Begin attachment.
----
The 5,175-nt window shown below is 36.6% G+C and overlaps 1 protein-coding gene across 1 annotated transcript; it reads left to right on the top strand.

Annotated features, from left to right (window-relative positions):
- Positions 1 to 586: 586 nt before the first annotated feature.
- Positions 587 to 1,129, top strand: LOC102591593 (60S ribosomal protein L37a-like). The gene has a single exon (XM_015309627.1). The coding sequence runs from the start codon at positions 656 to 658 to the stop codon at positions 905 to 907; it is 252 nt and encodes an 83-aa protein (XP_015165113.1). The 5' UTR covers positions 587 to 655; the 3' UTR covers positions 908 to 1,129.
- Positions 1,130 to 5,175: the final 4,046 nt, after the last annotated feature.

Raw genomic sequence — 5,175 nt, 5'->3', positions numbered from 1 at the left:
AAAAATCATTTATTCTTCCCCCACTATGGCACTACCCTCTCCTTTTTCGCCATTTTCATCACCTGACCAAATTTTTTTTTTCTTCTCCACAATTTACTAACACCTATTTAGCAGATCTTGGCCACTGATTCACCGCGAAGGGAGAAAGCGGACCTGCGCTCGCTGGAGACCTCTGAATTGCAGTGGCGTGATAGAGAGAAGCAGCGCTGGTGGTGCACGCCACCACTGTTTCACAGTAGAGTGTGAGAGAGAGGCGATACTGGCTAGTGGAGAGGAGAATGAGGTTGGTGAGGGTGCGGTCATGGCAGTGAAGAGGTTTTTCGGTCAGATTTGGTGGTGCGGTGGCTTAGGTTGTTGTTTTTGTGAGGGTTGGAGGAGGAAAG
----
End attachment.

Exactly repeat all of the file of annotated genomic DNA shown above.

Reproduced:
The 5,175-nt window shown below is 36.6% G+C and overlaps 1 protein-coding gene across 1 annotated transcript; it reads left to right on the top strand.

Annotated features, from left to right (window-relative positions):
- Positions 1 to 586: 586 nt before the first annotated feature.
- Positions 587 to 1,129, top strand: LOC102591593 (60S ribosomal protein L37a-like). The gene has a single exon (XM_015309627.1). The coding sequence runs from the start codon at positions 656 to 658 to the stop codon at positions 905 to 907; it is 252 nt and encodes an 83-aa protein (XP_015165113.1). The 5' UTR covers positions 587 to 655; the 3' UTR covers positions 908 to 1,129.
- Positions 1,130 to 5,175: the final 4,046 nt, after the last annotated feature.

Raw genomic sequence — 5,175 nt, 5'->3', positions numbered from 1 at the left:
AAAAATCATTTATTCTTCCCCCACTATGGCACTACCCTCTCCTTTTTCGCCATTTTCATCACCTGACCAAATTTTTTTTTTCTTCTCCACAATTTACTAACACCTATTTAGCAGATCTTGGCCACTGATTCACCGCGAAGGGAGAAAGCGGACCTGCGCTCGCTGGAGACCTCTGAATTGCAGTGGCGTGATAGAGAGAAGCAGCGCTGGTGGTGCACGCCACCACTGTTTCACAGTAGAGTGTGAGAGAGAGGCGATACTGGCTAGTGGAGAGGAGAATGAGGTTGGTGAGGGTGCGGTCATGGCAGTGAAGAGGTTTTTCGGTCAGATTTGGTGGTGCGGTGGCTTAGGTTGTTGTTTTTGTGAGGGTTGGAGGAGGAAAG